Stuart is the great original of the First President of the U.S., Peale of the Colonial Officer, Sharpless of the man.
-George Washington Parke Custis (1781-1857).
Writing shortly before his death, George Washington Parke Custis shared his opinions on the merits of several of the portraits of his step-grandfather and adopted father. The 1796 picture in crayon by Sharples, he noted, was “the finest and purest likeness of the Chief” and “the best likeness of the man extant” (Letters, George W.P. Custis to T.W.C. Moore, June 6 and July 21, 1857, transcribed in “George Washington Parke Custis’s Opinion of Portraits of Washington,” The Pennsylvania Magazine of History and Biography, vol. 18, no. 1 (1894), pp. 82-84). The image was also popular in the late 1790s when Sharples sold numerous replicas of his original 1796 portrait, charging $15 for the profile format seen here. The portrait offered here descended along with a Sharples portrait of Alexander Hamilton and the first owner of the portrait of Hamilton in the following lot also appears to have owned a Sharples of Washington. This suggests that at least on some occasions, Sharples sold Washington-Hamilton portraits in pairs, perhaps at a slight discount in price.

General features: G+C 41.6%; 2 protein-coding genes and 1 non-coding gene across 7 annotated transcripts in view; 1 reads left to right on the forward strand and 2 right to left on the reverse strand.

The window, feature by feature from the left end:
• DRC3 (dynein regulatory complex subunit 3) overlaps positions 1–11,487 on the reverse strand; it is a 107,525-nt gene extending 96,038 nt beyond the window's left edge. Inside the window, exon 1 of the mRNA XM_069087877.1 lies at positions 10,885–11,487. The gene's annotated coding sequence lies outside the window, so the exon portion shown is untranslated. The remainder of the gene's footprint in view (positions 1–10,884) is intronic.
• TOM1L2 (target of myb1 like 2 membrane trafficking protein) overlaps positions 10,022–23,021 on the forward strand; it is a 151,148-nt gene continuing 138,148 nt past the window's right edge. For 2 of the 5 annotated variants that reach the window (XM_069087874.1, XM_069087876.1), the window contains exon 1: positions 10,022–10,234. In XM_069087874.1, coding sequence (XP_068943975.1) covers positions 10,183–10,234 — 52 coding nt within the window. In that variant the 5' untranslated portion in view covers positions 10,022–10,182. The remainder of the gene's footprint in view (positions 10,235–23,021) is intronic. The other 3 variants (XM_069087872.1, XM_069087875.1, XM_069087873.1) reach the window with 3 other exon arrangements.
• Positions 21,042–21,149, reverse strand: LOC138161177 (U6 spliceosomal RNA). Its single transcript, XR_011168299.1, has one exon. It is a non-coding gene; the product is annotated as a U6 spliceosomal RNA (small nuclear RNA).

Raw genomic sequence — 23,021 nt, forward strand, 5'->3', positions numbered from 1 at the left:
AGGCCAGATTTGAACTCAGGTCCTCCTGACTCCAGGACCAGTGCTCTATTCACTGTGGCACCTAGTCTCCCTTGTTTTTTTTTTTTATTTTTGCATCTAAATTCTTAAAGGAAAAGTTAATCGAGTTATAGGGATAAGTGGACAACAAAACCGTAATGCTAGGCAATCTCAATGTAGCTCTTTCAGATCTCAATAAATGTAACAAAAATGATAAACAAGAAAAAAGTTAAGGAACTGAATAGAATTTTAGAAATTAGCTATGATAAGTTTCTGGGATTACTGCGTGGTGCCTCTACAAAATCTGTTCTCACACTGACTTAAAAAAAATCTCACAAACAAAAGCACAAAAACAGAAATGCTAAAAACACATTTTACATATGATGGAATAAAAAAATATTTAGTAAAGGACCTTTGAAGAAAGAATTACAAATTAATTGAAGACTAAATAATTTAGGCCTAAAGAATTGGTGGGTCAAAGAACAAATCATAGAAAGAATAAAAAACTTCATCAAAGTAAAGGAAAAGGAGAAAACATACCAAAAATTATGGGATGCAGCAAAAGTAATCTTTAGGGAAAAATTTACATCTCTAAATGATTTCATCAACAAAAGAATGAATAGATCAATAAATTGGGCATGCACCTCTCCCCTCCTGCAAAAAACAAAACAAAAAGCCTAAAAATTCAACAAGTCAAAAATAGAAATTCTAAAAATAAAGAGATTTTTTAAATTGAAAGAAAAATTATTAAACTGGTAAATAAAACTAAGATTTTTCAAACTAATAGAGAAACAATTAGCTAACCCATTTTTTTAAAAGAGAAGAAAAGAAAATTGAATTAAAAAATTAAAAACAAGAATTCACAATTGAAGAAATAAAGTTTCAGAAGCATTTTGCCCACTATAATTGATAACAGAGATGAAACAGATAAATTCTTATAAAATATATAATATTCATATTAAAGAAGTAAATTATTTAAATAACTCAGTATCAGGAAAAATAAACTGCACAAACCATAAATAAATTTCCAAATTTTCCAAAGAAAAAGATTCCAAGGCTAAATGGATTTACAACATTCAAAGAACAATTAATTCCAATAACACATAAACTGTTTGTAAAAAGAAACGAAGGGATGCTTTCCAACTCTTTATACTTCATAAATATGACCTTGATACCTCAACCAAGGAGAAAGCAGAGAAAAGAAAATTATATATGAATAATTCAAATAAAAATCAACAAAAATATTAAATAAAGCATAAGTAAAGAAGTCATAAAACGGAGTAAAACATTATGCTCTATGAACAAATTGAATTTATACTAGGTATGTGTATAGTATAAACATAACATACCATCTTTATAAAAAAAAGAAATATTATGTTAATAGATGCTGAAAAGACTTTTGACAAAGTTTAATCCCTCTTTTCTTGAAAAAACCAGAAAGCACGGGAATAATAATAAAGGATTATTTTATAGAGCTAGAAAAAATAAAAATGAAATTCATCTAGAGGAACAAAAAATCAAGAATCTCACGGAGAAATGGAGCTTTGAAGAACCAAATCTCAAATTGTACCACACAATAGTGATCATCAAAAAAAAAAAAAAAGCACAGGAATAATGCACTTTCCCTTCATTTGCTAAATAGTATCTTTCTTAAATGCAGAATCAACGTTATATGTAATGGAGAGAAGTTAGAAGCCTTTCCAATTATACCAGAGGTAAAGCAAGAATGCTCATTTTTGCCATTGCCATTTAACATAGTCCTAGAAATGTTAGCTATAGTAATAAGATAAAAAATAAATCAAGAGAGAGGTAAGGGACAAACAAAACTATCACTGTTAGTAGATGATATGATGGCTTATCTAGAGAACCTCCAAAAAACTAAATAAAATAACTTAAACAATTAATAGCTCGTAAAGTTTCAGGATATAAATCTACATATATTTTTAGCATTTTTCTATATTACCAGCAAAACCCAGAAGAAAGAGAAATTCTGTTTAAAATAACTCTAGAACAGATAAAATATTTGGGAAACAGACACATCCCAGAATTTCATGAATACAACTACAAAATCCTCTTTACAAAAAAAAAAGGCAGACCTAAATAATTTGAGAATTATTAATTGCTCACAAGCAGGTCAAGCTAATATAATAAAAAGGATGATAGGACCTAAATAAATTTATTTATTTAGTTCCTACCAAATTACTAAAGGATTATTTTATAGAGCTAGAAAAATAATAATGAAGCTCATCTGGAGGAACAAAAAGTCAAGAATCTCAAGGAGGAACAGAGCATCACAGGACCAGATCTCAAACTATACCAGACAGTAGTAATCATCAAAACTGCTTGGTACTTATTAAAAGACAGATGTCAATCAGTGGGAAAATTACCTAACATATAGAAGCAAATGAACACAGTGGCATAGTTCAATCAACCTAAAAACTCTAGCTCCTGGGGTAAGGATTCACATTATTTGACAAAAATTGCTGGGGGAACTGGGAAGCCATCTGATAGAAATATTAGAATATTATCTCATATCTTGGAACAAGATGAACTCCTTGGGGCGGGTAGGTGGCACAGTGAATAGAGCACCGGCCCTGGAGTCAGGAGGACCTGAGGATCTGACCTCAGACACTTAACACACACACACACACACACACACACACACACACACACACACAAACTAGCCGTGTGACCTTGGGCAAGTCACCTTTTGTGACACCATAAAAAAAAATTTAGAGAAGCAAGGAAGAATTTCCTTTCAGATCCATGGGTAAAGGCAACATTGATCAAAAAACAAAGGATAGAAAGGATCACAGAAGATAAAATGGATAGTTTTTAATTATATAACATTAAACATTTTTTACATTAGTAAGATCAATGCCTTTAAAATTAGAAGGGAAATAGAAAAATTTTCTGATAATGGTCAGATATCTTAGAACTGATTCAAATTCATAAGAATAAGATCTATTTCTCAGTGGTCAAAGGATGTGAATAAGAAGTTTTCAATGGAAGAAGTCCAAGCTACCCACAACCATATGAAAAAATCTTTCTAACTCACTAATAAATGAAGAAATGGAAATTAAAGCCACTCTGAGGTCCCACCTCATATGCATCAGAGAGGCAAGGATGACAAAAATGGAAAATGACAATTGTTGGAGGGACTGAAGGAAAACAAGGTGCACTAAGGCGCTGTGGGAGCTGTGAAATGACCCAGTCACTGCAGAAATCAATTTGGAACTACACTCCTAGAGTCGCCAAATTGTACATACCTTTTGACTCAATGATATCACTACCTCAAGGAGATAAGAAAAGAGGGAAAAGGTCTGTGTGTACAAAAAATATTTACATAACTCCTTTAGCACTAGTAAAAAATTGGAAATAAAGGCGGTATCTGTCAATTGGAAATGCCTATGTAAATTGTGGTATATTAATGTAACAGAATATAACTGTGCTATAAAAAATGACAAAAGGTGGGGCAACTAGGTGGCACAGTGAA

The earliest known owner of this work is James Randall Lake (1851-1925), who sold this portrait, along with a Sharples portrait of Hamilton, for a total of $540 in 1910 to the Macbeth Galleries. Born and died in St. Louis, Missouri, Lake worked in Washington D.C. and New York City as a clerk in the Treasury Department and later as a Customs official and lawyer. In 1895, he married Elizabeth Sayres (1863-1911) of Jamaica, New York and soon thereafter the couple moved to Maplewood, New Jersey. It is possible that these portraits descended in her family as her great-grandfather, Isaac Sayre (1762-1842), served as a soldier in the Revolutionary War. After acquiring the two Sharples portraits from Lake, Macbeth Galleries sold them for a $60 profit to collector and scholar Charles Henry Hart (1847-1918), who then sold the Hamilton to Alexander Smith Cochran and the Washington portrait offered here to Herbert L. Pratt (1871-1945). A major figure in the oil industry and head of the Standard Oil Company, Pratt amassed a large art collection with a focus on portraits and miniatures. In 1937, he was elected a trustee of the Metropolitan Museum of Art and upon his death in 1945, a large part of his collection was bequeathed to his alma mater, Amherst College. The portrait offered here descended to his daughter and was later sold by her descendants to the Boston firm Childs Gallery. See Macbeth Gallery Records, Box 104, Folder 1: Cash Books 1910-1912, Archives of American Art, Smithsonian Institution; Theodore M. Banta, Sayre Family (New York, 1901), p. 151.